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September 7, 2018 in Legal Education | Permalink | Comments (0)

Temple Seeks To Hire A Tax Clinician

TempleFrom Alice Abreu (Temple):

Our Sheller Center for Social Justice has an opening for a clinician who will establish and run a clinic.  There is no subject matter limitation for the clinics that form a part of the Center and the search is simply for someone interested in establishing and running a clinic (either live client or systemic advocacy) at the Center; the precise nature of the clinic will depend on the interests and expertise of the individual selected. The selection Committee is interested in considering individuals who might want to establish an Low Income Taxpayer Clinic, so we'd like to circulate the ad for the position as widely as possible within the tax community.

The ad is blow the fold:

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September 7, 2018 in Legal Education, Tax, Tax Prof Jobs | Permalink | Comments (0)

A Search Firm's Advice For Nailing The First Dean Interview

Chronicle of Higher Education op-ed:  In a First-Round Interview for a Leadership Post, Make Sure You Show the Love, by Zachary A. Smith (Witt/Kieffer):

A job announcement in senior administration lands in your inbox. Perhaps you weren’t intentionally looking for a new job, but something about this one grabs your eye. Maybe it’s the location, the institution’s innovative reputation, the leadership team. Or perhaps it’s simply an opportunity to take a next-level position that stretches your abilities and offers career growth.

Whatever the reason, you decide to explore the opportunity further. As a search consultant, I can tell you: There are appropriate and inappropriate times to kick the tires. But if this is a position you think you really might want, make sure the search committee can’t tell you’re doing that, or your candidacy will fall flat.

In a previous column, I wrote about the "best" attributes of executive-job candidates. This column is about why you need to express sincere interest in the organization and the position in a first-round interview — and how to show the love.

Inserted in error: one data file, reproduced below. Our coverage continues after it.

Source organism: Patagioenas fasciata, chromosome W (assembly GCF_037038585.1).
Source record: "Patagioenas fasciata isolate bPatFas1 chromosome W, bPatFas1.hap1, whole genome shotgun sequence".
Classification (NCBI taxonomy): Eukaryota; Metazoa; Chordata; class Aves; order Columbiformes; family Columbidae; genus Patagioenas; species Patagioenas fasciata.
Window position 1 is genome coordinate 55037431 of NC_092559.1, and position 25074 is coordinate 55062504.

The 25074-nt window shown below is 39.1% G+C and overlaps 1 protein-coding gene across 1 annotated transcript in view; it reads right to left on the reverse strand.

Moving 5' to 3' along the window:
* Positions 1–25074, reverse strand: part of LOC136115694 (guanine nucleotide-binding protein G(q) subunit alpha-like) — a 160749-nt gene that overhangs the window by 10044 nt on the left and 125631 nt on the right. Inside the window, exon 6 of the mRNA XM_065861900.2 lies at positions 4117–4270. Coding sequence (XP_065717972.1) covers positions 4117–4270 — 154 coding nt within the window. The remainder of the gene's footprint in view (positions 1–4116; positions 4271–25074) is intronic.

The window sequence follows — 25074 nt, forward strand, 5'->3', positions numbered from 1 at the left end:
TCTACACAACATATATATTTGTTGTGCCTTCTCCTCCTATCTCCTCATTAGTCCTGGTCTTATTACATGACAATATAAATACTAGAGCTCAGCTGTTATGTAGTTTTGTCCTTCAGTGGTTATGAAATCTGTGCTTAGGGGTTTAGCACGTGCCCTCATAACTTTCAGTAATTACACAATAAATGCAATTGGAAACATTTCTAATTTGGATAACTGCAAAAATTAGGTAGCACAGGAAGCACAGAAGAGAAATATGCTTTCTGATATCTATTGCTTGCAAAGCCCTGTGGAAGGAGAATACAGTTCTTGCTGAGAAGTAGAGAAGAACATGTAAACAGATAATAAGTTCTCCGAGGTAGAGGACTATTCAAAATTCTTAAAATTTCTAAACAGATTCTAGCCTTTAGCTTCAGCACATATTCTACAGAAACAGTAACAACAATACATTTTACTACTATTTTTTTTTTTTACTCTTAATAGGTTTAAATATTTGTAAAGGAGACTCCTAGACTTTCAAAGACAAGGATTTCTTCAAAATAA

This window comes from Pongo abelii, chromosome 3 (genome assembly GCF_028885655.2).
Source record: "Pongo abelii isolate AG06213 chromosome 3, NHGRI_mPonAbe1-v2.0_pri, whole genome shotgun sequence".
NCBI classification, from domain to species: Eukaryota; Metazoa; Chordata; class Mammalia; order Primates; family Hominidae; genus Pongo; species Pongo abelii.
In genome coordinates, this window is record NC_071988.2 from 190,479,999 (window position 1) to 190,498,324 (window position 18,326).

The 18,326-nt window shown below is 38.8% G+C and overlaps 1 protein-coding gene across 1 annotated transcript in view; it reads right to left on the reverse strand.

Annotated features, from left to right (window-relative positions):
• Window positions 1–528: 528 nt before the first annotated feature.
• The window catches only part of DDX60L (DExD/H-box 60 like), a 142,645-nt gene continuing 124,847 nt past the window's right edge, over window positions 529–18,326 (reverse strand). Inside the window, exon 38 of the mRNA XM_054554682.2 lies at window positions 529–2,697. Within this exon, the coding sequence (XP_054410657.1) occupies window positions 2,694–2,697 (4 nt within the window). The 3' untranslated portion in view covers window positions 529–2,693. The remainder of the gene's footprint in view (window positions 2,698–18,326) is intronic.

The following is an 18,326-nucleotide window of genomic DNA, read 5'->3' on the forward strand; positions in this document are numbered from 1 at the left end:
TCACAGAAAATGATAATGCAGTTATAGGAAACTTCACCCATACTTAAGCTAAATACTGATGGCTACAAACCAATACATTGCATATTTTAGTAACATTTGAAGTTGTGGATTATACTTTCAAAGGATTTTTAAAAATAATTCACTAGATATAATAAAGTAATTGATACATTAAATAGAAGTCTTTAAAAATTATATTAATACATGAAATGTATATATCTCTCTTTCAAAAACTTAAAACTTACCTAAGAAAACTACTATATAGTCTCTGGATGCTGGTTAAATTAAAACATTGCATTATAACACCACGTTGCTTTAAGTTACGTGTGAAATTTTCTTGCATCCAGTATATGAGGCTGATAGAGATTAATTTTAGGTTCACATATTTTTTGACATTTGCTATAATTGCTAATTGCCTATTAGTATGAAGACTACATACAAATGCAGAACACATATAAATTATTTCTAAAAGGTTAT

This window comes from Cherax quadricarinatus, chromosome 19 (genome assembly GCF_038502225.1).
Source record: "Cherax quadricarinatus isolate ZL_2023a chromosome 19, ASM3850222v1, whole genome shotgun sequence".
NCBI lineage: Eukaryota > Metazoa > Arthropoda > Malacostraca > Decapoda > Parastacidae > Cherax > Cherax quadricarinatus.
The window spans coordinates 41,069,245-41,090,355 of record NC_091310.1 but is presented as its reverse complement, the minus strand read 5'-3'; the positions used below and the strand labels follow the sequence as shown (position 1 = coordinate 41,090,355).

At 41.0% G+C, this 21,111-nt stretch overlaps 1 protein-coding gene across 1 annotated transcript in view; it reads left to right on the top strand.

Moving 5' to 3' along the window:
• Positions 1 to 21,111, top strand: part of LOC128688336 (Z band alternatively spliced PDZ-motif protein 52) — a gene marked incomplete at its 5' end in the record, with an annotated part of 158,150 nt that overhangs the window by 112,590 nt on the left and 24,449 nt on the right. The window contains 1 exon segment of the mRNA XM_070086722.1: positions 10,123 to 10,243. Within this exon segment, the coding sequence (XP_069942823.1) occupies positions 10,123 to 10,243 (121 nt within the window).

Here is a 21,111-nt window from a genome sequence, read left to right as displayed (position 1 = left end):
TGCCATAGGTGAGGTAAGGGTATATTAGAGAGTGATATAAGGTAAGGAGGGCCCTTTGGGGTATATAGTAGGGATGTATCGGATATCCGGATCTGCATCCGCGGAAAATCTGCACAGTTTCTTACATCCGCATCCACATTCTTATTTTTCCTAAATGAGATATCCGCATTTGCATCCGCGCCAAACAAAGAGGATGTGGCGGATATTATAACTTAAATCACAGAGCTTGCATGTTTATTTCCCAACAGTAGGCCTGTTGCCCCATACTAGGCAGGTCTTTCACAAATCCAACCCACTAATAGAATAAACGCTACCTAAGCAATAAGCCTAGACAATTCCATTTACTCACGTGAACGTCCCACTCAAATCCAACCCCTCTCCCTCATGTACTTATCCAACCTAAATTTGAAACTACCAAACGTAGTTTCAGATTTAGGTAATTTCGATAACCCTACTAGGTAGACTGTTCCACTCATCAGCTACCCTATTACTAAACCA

Search committees spend hours locked in hotel conference rooms listening intently to the candidates, observing expressions and presentation styles, deciphering who might be the best fit. They want to see candidates who are equally as invested. Certainly you’re assessing how you would fit them, too. But if you fail to convince the committee that you genuinely want the job (assuming you do), you won’t advance in the process, let alone get an eventual offer. ...

The next step is deciding whether to go if you are offered a first-round interview. My advice: Do the interview only if the odds are greater than 50/50 that you would take the job if it’s offered. ...

How to show the love. So you’ve accepted the first-round interview and are preparing for your initial exposure to the search committee. During the 60- to 75-minute session, your goal should be to put yourself in a position to be invited to the next interview stage. You may have lingering questions, but they will surely go unanswered if you don’t move forward in the process. And you won’t move forward unless the committee members are convinced that you’re truly interested in the job.

Here are some ways to convince them:

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September 7, 2018 in Legal Education | Permalink | Comments (0)

Cockfield: Shaping International Tax Law And Policy In Challenging Times

Arthur J. Cockfield (Queen's), Shaping International Tax Law and Policy in Challenging Times, 54 Stan. J. Int'l L. 223 (2018):

This Article was prepared for a symposium at Stanford Law School on What's Law Got Do To With It? Examining the Role of Law in a Changing World. The OECD and G20 Base Erosion and Profits (BEPS) project represents the most comprehensive global cooperative effort to date to inhibit aggressive international tax planning and offshore tax evasion — along with related revenue losses. This cooperation promotes agreement on the underlying tax rules that govern cross-border transactions and reduces tax as a barrier to international trade and investment, hence improving global welfare. It remains unclear, however, whether ongoing cooperative solutions outside of tax administration will curtail perceived problems in any significant sense.

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September 7, 2018 in Scholarship, Tax | Permalink | Comments (0)